Naturally, this results in a weird trust game between Lucca and Alicia (and one, it should be noted, that was still never really resolved by the time the credits rolled, despite Alicia giving her new friend a handful of cases). Was Lucca in on the sting? Nothing is known for sure one way or the other, but regardless, something is certain: That fluffy bond (no pun intended) between our two heroines has now officially experienced its first crack. Maybe we should slow down on all those Florrick/Jumbo theories for now, eh?

All of this serves as the meat in a sandwich that wouldn’t taste nearly as good without the garnish of the tug-of-war between Eli Gold (Alan Cumming) and Ruth Eastman (Margot Martindale). Ruth wants Alicia to go on a cooking show (hilariously titled Mama’s Homespun Cooking). Eli knows better, but complies, especially after he’s assigned his brand new office … er … closet space. Of course, this blows up in everyone’s faces, and of course, Eli smirks as he watches the dysfunctional mother/daughter tandem be precisely the dysfunctional mother/daughter tandem we’ve all grown to love.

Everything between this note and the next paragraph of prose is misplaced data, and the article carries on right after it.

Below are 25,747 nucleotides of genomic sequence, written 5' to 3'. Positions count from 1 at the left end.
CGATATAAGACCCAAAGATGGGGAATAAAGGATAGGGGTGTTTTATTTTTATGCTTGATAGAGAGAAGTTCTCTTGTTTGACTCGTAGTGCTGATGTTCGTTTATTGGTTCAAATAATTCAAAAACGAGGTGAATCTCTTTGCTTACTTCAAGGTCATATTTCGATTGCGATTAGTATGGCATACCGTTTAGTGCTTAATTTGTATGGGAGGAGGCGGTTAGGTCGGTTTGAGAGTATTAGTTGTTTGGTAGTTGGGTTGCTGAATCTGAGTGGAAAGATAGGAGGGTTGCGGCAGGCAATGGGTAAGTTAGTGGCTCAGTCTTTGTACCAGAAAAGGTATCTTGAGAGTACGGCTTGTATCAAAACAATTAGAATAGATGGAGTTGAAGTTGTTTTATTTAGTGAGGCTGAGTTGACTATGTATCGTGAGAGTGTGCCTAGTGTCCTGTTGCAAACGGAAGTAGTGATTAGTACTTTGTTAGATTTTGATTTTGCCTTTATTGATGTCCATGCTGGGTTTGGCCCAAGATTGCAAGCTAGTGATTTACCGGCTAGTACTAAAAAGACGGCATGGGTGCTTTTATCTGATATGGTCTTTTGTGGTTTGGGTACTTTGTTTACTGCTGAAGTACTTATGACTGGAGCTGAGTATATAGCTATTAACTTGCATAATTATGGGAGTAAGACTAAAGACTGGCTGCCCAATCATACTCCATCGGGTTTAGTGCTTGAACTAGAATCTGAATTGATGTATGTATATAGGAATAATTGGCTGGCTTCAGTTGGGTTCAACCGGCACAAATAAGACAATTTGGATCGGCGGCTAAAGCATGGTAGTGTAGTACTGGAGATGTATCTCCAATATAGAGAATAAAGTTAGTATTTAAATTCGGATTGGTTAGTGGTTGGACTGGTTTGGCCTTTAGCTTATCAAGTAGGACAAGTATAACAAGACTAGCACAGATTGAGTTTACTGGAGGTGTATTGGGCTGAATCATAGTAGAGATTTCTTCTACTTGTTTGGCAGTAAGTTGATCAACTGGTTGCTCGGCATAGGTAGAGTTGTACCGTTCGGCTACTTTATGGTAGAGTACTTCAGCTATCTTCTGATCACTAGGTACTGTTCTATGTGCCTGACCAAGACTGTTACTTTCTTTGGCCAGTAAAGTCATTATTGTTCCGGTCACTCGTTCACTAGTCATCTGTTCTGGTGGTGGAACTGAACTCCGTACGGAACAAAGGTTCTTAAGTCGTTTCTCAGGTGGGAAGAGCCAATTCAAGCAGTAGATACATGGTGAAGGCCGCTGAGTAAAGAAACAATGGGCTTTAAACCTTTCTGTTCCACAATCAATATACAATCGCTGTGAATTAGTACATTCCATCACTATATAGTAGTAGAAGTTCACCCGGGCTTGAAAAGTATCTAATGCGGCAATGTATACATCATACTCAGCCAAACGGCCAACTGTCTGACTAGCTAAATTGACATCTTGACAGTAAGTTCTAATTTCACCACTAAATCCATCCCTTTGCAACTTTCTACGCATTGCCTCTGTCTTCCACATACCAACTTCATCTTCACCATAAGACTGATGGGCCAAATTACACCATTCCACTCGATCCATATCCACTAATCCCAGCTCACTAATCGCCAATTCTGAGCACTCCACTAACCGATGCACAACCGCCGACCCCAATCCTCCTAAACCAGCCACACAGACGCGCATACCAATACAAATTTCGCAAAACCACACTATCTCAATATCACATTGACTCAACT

But then, wait … twist!

You see, all’s not lost for Eli’s use in this week’s episode. In fact, he’s the piece that saves “Cooked” from being a complete failure. After Schakowsky avoids his own entrapment, it’s revealed that Mr. Gold, having learned about the FBI’s plan through Alicia, tips off the judge, and, right before the screen goes black, wants to cash in his chips by way of getting back at Mike Pniewski’s Frank Landau. Will this be the political maneuvering Eli needs to display in order to get his job back? Or will this backfire and be the beginning of the end for the man’s tenure on the Florrick campaign trail?